Tuesday, August 07, 2007

A More Appealing Multiculturalism

Multiculturalism can mean many things. It is unappealing to think that a country must have its institutions purged of their cultural inheritance to make newcomers feel more welcome. It is pointless to hope that all subcultures will have equal status and authority.

But the idea of a political nationality distinct from an ethnic or cultural nationality is a different proposition. It is true that such a thing will inevitably involve a lot of unedifying ethnic brokerage. Communication and trust will be more difficult than in more homogenous societies -- there is a reason that efficient welfare states are ethnically homgenous And there always lurks the nightmare of violent breakdown -- one has to trust pretty firmly in habits of civilization to make it work.

On the other hand, the very fact that ethnic nationalities are different creates a potential for gains from trade, and for breaking up the kinds of political cartels Mancur Olson went on about. The very fact that one's loyalty to the state cuts against one's pre-political ethnic affinities may make it harder to romanticize it, reducing the risk of tyranny.

This kind of liberal multiculturalism isn't just a wet late twentieth century invention. Here is Cartier's speech on February 7, 1865 to the Legislative Assembly of the Province of Canada:

Now, when we were united together, if union were attained, we would form a political nationality with which neither national origin, nor the religion of any individual, would interfere. It was lamented by some that we had this diversity of races, and hopes were expressed that this distinctive feature would cease. The idea of unity of races was utopian -- it was impossible. Distinctions of this kind would always exist. Dissimilarity, in fact, appeared to be the order of the physical world and of the moral world, as well as the political world. But with regard to the objection based on this fact, to the effect that a great nation could not be formed because Lower Canada was in great part French and Catholic, and Upper Canada was British and Protestant, and the Lower Provinces were mixed, it was futile and worthless in the extreme. Look, for instance, at the United Kingdom, inhabited as it was by three great races. (Hear, hear.) Had the diversity of race impeded the glory, the progress, the wealth of England? Had they not rather each contributed their share to the greatness of the Empire? Of the glories of the senate, the field, and the ocean, of the successes of trade and commerce, how much was contributed by the combined talents, energy and courage of the three races together? (Cheers.) In our own Federation we should have Catholic and Protestant, English, French, Irish and Scotch, and each by his efforts and his success would increase the prosperity and glory of the new Confederacy. (Hear, hear) [I view] the diversity of races in British North America in this way: we were of different races, not for the purpose of warring against each other, but in order to compete and emulate for the general welfare. (Cheers) We could not do away with the distinctions of race. We could not legislate for the disappearance of the French Canadians from American soil, but British and French Canadians alike could appreciate and understand their position relative to each other.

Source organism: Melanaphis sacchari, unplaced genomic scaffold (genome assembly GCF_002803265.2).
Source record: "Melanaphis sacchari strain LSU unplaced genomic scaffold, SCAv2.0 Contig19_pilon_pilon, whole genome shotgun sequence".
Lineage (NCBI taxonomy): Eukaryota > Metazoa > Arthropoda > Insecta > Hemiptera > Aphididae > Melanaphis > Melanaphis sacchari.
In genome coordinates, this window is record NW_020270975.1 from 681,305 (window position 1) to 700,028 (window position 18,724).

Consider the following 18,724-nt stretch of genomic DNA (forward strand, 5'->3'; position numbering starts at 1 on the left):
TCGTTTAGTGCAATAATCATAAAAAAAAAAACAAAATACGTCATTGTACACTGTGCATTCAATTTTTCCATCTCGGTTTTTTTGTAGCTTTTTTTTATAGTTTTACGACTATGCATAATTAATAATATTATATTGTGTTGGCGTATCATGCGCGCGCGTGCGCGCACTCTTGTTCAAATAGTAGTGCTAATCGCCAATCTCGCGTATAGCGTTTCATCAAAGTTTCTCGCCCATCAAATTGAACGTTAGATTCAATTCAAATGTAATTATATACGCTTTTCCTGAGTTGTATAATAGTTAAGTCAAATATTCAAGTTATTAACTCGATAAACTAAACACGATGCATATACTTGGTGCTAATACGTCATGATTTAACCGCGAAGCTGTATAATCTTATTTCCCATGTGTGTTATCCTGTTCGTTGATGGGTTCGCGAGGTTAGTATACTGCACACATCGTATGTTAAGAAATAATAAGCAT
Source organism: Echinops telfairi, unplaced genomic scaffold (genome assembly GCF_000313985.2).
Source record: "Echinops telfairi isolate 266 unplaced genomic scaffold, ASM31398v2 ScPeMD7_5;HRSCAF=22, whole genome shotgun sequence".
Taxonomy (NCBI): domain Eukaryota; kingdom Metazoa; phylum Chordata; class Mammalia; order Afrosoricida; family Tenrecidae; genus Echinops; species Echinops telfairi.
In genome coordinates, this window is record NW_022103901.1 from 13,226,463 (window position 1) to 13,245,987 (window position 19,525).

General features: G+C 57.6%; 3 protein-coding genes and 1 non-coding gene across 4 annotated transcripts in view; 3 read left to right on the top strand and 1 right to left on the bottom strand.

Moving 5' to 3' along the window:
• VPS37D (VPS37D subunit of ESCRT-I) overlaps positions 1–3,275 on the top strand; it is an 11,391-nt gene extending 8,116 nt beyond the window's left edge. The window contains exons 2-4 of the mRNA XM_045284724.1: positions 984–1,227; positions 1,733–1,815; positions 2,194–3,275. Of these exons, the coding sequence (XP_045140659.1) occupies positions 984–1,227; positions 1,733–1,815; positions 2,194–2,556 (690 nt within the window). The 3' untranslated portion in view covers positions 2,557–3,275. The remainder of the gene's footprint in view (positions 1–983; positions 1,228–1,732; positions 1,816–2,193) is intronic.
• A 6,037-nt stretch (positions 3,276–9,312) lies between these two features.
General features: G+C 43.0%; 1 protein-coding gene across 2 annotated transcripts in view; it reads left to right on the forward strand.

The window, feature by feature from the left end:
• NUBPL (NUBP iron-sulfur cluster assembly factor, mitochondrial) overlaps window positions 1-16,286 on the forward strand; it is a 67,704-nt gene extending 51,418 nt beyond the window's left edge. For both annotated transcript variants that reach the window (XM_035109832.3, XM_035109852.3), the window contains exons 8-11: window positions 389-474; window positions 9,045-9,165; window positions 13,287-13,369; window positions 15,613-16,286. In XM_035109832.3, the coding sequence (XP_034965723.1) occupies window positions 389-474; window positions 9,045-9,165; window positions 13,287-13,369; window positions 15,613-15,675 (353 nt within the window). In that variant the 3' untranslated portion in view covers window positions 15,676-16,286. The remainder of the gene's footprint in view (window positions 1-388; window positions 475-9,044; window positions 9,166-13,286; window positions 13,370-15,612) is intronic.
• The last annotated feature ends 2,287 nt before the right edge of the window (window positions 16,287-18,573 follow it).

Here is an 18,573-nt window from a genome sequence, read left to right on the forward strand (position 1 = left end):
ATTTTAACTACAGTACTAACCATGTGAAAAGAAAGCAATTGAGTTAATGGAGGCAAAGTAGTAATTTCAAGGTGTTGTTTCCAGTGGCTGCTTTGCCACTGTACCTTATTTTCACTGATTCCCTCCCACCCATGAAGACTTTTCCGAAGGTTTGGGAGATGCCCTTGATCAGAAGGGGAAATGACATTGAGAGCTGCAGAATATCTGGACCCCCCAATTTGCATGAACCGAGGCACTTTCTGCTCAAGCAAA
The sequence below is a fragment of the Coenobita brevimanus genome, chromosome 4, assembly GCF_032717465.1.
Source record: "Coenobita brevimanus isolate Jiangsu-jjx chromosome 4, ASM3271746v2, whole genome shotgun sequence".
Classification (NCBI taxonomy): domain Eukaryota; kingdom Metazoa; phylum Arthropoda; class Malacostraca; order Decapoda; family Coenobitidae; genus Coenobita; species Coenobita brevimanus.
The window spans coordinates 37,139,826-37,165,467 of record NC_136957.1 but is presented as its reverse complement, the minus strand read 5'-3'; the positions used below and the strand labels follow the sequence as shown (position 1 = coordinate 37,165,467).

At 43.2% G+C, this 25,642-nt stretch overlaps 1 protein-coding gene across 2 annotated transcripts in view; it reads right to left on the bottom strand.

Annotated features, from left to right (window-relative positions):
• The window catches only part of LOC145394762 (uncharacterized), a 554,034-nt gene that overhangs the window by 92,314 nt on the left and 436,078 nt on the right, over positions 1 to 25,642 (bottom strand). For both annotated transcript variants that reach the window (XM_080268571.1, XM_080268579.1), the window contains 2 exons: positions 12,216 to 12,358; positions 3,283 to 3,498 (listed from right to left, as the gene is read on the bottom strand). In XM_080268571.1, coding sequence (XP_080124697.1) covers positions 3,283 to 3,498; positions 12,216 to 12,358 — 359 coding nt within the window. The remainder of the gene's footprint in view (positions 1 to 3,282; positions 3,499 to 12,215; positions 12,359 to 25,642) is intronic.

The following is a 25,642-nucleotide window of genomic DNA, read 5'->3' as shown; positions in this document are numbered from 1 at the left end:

Image of George-Étienne Cartier property of the Manitoba Archives

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